So in 1912, a tree house, built on four-metre posts, went up among the young Douglas fir. Rough-hewn cedar planks kept most of the wind and rain out. A kitchen on the first floor held a stove, a washbasin, scores of house plants and David’s collection of bric-a-brac. The twins slept on the top floor in beds made of newspapers and old coats. Rows of rusted barbed wire circled the base of the house, for by now their property and possessions had become the target of vandals.
A nearby elementary school harboured a few pranksters who thought it great sport to sneak up on the deaf twins. Sometimes the intruders were malicious, stealing tools, raiding gardens and trampling flower beds.To protect their interests, the twins fashioned a crow’s-nest atop one of the large Douglas fir adjacent to the tree house. From there they could survey their domain and, on occasion, fire a shotgun blast of rock salt at intruders. Local constables answered numerous complaints from parents, and the twins were often reprimanded. Trespassers sometimes left their bicycles behind in their rush for daylight, and over the years many rusted frames were plucked from the thick bush. During Prohibition in the United States, word had it that the twins were gun-toting rumrunners, the forest a staging area for booze which they allegedly carted across the border. Others with less imagination simply called them crazy.
The trees grew taller and, as they grew, they shut out the light of the outside world. Over time, the twins lost their trust in family, community and government. In the 1940s, the municipality of Surrey came close to seizing 16 hectares of the hillside in lieu of back taxes. The experience reinforced the brothers’ belief that a conspiracy was afoot to force them off their land.
Although the tree house continued to be their main residence, the brothers would retreat to a shack built on the ground whenever the weather worsened. Eventually, it became Peter’s home quite by accident. When he prematurely ignited a dynamite charge meant to clear roots, he and the roots were launched skyward. He returned to earth with two broken legs, one of which never mended properly. Climbing the ladder to the tree house became impractical, and Peter settled in the shack.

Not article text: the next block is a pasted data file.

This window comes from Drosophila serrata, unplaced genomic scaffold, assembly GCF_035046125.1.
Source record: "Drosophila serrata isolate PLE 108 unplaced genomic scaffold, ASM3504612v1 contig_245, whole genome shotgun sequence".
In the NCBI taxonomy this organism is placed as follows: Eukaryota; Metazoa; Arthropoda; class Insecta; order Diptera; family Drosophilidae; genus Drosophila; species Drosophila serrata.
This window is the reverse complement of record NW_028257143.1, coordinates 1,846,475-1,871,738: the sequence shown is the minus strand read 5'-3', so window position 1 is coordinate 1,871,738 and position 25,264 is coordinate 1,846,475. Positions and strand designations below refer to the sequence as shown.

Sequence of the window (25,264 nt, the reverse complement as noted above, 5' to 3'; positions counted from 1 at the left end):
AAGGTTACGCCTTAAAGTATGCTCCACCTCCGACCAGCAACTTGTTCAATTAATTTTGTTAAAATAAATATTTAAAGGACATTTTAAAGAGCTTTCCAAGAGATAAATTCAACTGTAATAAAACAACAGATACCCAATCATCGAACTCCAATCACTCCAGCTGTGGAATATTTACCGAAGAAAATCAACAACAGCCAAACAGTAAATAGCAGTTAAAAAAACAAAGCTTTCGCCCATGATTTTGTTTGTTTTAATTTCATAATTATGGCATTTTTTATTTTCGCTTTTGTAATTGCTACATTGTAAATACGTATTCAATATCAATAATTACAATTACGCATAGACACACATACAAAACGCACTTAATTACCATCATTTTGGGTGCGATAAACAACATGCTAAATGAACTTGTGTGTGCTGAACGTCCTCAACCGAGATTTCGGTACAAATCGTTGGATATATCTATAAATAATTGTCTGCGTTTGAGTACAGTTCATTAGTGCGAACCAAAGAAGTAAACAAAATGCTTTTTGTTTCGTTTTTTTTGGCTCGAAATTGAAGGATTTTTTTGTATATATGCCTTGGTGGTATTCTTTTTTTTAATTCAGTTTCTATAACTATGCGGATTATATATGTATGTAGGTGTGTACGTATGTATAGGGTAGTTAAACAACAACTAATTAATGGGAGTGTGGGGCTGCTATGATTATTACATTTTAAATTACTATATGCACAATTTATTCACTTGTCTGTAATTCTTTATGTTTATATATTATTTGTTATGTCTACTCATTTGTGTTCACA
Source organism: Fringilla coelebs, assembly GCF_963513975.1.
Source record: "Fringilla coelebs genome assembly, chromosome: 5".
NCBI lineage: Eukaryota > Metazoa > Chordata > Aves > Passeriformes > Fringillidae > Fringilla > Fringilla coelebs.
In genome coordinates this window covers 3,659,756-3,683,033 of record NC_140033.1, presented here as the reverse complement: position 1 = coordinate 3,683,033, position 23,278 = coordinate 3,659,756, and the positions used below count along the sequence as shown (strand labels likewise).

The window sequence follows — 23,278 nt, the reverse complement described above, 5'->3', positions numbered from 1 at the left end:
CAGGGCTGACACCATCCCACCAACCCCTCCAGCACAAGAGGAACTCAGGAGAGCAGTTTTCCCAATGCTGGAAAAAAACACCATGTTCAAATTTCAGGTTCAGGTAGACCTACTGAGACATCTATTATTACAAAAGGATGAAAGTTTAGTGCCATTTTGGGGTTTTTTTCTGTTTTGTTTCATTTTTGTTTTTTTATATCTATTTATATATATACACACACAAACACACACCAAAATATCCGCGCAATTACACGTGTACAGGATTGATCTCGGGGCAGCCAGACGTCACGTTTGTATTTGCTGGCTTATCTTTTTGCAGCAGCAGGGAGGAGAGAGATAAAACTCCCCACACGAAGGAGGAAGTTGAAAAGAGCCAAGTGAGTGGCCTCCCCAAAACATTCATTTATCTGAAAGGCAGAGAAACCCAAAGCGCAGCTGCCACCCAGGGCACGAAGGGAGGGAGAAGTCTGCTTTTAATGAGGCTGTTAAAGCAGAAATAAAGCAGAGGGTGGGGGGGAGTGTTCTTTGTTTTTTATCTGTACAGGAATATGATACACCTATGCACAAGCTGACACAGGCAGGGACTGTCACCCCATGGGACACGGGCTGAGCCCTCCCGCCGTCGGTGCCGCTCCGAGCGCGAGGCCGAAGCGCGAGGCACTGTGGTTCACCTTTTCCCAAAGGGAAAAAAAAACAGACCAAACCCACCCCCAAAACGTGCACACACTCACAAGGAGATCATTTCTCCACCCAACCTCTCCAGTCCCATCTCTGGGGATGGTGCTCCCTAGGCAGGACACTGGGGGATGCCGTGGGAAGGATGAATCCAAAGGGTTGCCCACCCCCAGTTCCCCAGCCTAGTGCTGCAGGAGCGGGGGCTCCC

There he lived until the age of 86, reportedly spry and difficult to the end. He died in 1957, surviving David by eight years, his sanity still in question. Historian Stan McKinnon wrote in 1973: “Peter became nuttier than a fruitcake.”
According to surrey officials, Peter had a verbal agreement with them to leave the land to the community to be preserved in its natural state, free of baseball diamonds and soccer pitches. His will said otherwise. In it he left the forest to the Jehovah’s Witnesses, a Church that he felt shared his basic distrust of government. Surrey sued and the matter was eventually settled out of court. The ribbon to the city’s 30-hectare Redwood Park was cut in 1960.
Two decades later, as Peter and David had long feared, their home aloft was demolished by the city. The tree house was a magnet for kids, Surrey argued, and rotting timbers presented a safety risk. An interpretation centre was built in its place. Where Peter and David Brown had once scrambled down a ladder, shotguns at the ready, park patrons now read brochures and gaze in wonder at the towering redwoods.
The brothers’ dream that took root a century ago survived decades of antagonism and ridicule. As true stewards of the earth – and martyrs too – David and Peter demonstrated that in the end all that matters is the condition in which you leave the land.